Picture this. It is a fine dusty morning in an ancient land, some four thousand years ago. A merchant, at the ripe old age of 19, is handing out bags of grain in exchange for a few trinkets and clay pots. That is one of the earliest forms of banking, with our friendly merchant being one of the early bank officers, loaning grains for collateral.
Banks have developed, over centuries, along with the concept of assets, whether in the form of money, food, land, and even goats. Lending, storing, safe-keeping, and record-keeping, evolved simultaneously as well.
And while our friendly neighborhood bank has become far more structured and institutionalized, with no wandering or grazing goats in the premises, the basic idea still finds its roots way back in those early days of banking – still evolving and still a crucial part of all civilizations.
The Banking sector is one of the fastest growing sectors in India. To back this up with numbers, bank deposits have grown at a rather rapid compounded annual growth rate of 12%, to $1.54 trillion, from 2006 to 2017. The credit growth, in 2017-18, is also expected to be at 7-8%.
With such large, and fast, expansions, there is a constant need for banking officials to carry on the tradition of lending/borrowing and money management. Especially with a huge demand from India’s 27 public sector, 26 private, 46 foreign, 56 regional rural (RRB), 1,547 urban cooperative, and 93,913 rural cooperative, banks (source) and their numerous branches.
There are several competitive selection processes catering to the needs of the banking sector. Among these, there is an especially rigorous recruitment procedure to select Bank Probationary Officers (PO)/Management Trainee, the managerial level entry post in most public sector, and some private sector banks.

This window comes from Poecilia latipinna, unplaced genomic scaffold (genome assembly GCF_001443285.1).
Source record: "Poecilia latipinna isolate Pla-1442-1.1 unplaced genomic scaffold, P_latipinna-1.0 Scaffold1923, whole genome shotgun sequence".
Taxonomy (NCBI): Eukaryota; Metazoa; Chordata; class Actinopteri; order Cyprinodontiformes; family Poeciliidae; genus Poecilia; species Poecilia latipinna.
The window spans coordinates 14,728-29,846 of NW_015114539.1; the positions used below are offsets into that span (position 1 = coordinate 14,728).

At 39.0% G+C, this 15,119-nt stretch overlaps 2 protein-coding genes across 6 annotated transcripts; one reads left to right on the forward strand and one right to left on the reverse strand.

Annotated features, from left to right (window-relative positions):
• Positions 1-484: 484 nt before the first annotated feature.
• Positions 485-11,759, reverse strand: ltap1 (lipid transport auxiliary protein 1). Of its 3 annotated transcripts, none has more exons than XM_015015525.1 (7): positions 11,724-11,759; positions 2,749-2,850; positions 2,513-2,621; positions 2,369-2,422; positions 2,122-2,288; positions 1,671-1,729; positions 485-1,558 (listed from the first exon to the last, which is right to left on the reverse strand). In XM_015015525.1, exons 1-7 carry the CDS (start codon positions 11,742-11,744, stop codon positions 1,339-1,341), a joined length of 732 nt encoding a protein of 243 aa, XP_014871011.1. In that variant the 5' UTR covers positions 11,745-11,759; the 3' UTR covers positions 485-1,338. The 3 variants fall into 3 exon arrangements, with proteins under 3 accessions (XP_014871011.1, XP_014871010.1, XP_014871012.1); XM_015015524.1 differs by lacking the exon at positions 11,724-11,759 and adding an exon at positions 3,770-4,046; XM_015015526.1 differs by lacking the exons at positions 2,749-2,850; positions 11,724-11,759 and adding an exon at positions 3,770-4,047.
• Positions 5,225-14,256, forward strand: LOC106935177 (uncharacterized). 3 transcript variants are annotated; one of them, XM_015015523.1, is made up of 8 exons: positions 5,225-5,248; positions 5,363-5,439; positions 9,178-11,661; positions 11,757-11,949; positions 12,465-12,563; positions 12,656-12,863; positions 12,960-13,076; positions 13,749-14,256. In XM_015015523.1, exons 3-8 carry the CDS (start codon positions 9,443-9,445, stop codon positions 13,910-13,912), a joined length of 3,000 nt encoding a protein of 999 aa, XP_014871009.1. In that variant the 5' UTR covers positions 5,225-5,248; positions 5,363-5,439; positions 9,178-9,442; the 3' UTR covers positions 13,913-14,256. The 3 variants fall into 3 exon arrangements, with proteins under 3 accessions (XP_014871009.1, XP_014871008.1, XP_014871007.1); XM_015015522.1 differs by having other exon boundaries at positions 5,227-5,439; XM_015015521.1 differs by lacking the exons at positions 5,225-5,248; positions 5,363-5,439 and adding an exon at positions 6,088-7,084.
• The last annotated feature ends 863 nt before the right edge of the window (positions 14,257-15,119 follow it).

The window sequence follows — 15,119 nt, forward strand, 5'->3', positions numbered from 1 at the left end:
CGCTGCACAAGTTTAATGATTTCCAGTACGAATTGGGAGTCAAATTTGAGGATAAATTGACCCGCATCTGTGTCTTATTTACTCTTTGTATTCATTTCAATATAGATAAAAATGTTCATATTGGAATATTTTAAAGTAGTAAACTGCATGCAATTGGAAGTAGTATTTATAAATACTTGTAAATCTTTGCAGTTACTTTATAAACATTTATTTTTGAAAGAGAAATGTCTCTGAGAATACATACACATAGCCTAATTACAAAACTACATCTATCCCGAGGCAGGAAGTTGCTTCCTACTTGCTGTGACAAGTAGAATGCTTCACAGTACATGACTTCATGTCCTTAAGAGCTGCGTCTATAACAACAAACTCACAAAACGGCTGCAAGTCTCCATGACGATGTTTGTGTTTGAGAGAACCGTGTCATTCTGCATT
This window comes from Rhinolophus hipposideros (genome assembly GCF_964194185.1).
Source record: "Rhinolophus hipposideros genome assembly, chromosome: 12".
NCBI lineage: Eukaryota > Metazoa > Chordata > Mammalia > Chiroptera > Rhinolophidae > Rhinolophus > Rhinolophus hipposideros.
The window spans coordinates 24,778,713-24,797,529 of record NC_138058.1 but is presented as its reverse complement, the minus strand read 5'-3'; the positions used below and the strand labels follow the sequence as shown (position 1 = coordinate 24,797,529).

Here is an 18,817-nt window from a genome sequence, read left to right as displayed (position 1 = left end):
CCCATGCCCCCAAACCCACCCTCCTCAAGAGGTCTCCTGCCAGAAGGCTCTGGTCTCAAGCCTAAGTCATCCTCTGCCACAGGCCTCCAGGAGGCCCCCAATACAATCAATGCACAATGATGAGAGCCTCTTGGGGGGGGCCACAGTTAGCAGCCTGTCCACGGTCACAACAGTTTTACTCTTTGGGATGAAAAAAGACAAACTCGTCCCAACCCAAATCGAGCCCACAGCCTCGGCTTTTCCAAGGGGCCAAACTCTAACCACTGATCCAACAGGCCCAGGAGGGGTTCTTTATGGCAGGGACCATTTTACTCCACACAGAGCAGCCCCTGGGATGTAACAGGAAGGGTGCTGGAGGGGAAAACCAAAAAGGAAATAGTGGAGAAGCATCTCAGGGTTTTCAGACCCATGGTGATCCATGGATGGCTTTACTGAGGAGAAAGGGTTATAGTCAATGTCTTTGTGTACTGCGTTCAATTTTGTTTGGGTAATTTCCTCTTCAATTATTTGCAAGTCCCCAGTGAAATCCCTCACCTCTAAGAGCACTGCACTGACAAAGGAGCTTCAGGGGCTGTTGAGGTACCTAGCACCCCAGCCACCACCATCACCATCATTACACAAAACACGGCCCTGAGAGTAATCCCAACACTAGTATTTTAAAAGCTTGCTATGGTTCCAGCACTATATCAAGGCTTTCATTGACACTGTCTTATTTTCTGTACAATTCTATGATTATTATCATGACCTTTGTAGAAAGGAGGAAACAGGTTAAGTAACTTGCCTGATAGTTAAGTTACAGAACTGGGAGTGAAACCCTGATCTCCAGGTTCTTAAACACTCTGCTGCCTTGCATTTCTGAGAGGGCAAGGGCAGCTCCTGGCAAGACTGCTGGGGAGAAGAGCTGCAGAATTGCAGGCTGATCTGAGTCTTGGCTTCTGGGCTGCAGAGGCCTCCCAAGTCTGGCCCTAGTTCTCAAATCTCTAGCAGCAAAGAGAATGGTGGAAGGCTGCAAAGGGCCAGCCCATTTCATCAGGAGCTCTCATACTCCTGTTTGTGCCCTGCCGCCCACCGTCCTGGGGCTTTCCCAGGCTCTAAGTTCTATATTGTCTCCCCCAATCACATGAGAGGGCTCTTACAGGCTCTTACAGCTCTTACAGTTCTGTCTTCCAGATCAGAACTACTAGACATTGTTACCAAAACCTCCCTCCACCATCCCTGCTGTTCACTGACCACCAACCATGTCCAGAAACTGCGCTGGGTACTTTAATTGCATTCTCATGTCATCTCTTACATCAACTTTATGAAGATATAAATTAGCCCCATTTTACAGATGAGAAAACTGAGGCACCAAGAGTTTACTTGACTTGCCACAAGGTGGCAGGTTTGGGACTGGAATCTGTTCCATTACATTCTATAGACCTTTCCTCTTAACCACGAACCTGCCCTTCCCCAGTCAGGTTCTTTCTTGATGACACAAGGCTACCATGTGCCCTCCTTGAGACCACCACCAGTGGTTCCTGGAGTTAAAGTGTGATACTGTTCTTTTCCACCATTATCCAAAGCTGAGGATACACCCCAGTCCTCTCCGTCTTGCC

In this article, we will talk about the ins and outs of a career path as a Bank Probationary Officer – what does a PO job entail, what makes a candidate eligible to become a PO, how does one become a PO, and what can you expect to obtain, in terms of career growth, and compensation, as a PO in the Indian banking sector.
Bank Probationary Officer (PO) – What is it?
A bank PO entry is the first step towards management. Technically, a bank PO is a lower grade Assistant Manager. The first two years (training period varies between banks), as a Probationary Officer, are, well, probationary.
There is no single role but rather a litany of small, to big, tasks performed towards a wholesome training in banking activities. It may start off with small jobs – learning accounting procedures, loan and investment handling, daily banking activities, customer complaints and feedbacks, discrepancies, and daily cash flow checks and balances – and gradually move on to more responsible roles assisting the branch manager. Here is a short summary of expected responsibilities.
- Public interaction, customer handling, and managing their requirements.
- Keeping abreast of all latest banking regulations, circulars, and policies.
- Learning all clerical tasks and have an overall understanding of all banking processes, from where to get stationaries, to raising the branch asset portfolio.